By Kathie Obradovich
We have a crisis of credulity in this country. We’ve become a nation of dupes. The inability of far too many Americans to separate fact from fantasy, and the people who are eager to take advantage of that failure, are the root of the rot in our country.
The consequences, long evident, should now be obvious to anyone who hasn’t abandoned all reason. The country reeled in shock last week as a mob, fueled by falsehoods, attacked the U.S. Capitol, terrorized public officials and disrupted their constitutional duty, destroyed taxpayers’ property and left five people dead.
Yes, they were egged on by a president who has spewed lies without consequence throughout his term. They were enabled by the president’s apologists, some of whom are only now trying to salvage their own tattered credibility by condemning the president’s words and actions.
But Trump didn’t invent this problem. The assault on the Capitol was only the latest evidence of the cancer that has metastasized through our country. Those who have forsaken fact have also abandoned science, leaving our entire population far too vulnerable to the coronavirus.
Donald Trump will leave office, one way or another. But the decay he fomented and accelerated will continue to fester, with increasingly dire effects, unless we do something about it.
A friend sent me this passage from a column by Timothy Snyder in the New York Times:
“Post-truth is pre-fascism, and Trump has been our post-truth president. When we give up on truth, we concede power to those with the wealth and charisma to create spectacle in its place. Without agreement about some basic facts, citizens cannot form the civil society that would allow them to defend themselves. If we lose the institutions that produce facts that are pertinent to us, then we tend to wallow in attractive abstractions and fictions. Truth defends itself particularly poorly when there is not very much of it around, and the era of Trump — like the era of Vladimir Putin in Russia — is one of the decline of local news. Social media is no substitute: It supercharges the mental habits by which we seek emotional stimulation and comfort, which means losing the distinction between what feels true and what actually is true.”
Some have chosen to focus on election reform as a way to restore confidence among Americans. In Iowa, Republican legislative leaders (who overwhelmingly won elections across the state), are talking about clamping down on “rogue” county election officials, tightening absentee ballot regulations and revisiting the recount process.
Nationally, various voices are calling for changes ranging from adjusting or abolishing the Electoral College, ending gerrymandering, or even making voting mandatory.
Some of these may be wonderful ideas (ending gerrymandering) and some are far-fetched (mandatory voting). But none of them will restore confidence in our democratic process as long as a powerful demagogue can shout that the system is rigged and more than a quarter of American citizens believe it.
We can’t begin to solve the myriad of critical problems facing our country without an agreement on a shared set of facts. This will not be easy or quick, and I can’t pretend to have all the answers. But we need to start somewhere, and here are some suggestions:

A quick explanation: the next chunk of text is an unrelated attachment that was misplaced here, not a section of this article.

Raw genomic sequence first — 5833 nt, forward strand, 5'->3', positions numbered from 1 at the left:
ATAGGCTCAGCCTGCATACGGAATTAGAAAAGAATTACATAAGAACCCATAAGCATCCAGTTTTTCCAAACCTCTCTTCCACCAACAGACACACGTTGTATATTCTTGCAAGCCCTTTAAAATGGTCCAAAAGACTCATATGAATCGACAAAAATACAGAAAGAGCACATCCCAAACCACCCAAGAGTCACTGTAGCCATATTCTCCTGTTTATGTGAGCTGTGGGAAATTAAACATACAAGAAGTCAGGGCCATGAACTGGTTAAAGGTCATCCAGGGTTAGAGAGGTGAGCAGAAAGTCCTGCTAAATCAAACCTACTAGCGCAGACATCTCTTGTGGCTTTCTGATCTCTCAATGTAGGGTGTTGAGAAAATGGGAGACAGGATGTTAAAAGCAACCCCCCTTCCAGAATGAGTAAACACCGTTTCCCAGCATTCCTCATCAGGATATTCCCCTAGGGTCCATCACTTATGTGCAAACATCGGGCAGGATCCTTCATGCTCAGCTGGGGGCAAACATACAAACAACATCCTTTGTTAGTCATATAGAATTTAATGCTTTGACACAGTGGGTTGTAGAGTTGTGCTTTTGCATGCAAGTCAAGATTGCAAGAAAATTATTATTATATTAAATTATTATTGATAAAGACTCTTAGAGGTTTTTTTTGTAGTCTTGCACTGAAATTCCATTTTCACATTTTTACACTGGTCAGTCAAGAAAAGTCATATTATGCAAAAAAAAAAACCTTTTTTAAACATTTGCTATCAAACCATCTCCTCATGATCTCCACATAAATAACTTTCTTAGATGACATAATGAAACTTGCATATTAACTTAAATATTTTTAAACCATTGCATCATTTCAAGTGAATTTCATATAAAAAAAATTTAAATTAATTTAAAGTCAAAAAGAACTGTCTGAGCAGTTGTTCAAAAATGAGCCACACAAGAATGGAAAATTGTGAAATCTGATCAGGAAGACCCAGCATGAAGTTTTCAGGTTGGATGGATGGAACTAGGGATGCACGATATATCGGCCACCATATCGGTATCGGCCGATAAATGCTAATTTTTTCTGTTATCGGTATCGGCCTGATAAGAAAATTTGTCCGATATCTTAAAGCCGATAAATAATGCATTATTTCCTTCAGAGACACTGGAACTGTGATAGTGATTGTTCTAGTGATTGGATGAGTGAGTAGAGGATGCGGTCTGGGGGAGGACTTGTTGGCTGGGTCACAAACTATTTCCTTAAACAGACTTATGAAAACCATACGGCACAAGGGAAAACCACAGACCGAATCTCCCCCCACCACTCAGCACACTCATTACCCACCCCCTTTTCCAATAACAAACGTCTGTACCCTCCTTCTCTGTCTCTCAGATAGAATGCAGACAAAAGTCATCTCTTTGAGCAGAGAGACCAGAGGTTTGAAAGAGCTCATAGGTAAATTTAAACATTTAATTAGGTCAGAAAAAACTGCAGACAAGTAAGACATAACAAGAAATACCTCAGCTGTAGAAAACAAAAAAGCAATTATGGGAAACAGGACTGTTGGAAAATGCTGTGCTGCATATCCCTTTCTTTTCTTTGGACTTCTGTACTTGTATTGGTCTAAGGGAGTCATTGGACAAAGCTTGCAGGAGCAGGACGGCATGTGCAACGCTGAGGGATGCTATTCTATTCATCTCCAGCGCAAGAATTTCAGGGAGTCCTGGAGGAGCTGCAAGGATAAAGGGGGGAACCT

- A renewed priority on civics education, for children and adults. If one in four Americans can’t name the three branches of government, as a 2016 survey showed, how can we begin to agree on how government is supposed to work?
- Media education and reform: We used to teach 4th-graders about the difference between news and opinion. These days, too many media outlets have replaced news with opinion and viewers can’t discern one from the other. Some news media outlets, particularly cable networks that have matched their reports to a certain political ideology, bear responsibility. We need to educate consumers to evaluate the trustworthiness of news sources and strengthen community journalism.
- Voter education: Most of this needs to happen at the state level. Start by insisting that any change in election laws is accompanied by a serious financial commitment to voter education.
- Supporting education: Some of the anti-information age has grown out of a backlash against public education. Antipathy toward teachers’ unions and taxes has eroded our K-12 and higher education systems. A public that is not only uneducated by indoctrinated to distrust education is ripe for manipulation.
- Social media reform: Kicking the president off Twitter when he’s about to leave office is like trying to muzzle a T-Rex with a ribbon of toilet paper. But it’s a start. There’s a difference between censorship and denying a forum to those who use it to spread dangerous lies. We need to enforce responsibility and accountability in these ultra-powerful media outlets.
- Personal responsibility and accountability for allies: This is last on my far-from-comprehensive list, but it’s the most important. In our hyper-polarized climate, calling out political opponents may make us feel good but it contributes little to the search for solutions. In the periods between elections, we have to insist on higher standards for our allies, not just our foes. Each of us is responsible for making sure our communication, on social media and elsewhere, is factual. We need to polish our own glass houses before we heave boulders at the neighbors’.
I’m sure others will have even better ideas, and I’d love to hear them. If those of us who are tired of the vitriol and the misinformation would commit to doing something about it, we could start healing our country. We can send the liars packing by committing ourselves to the truth. Let’s not get fooled again.
Kathie Obradovich is the editor of the Iowa Capital Dispatch, a sibling site of the Pennsylvania Capital-Star, where this column first appeared.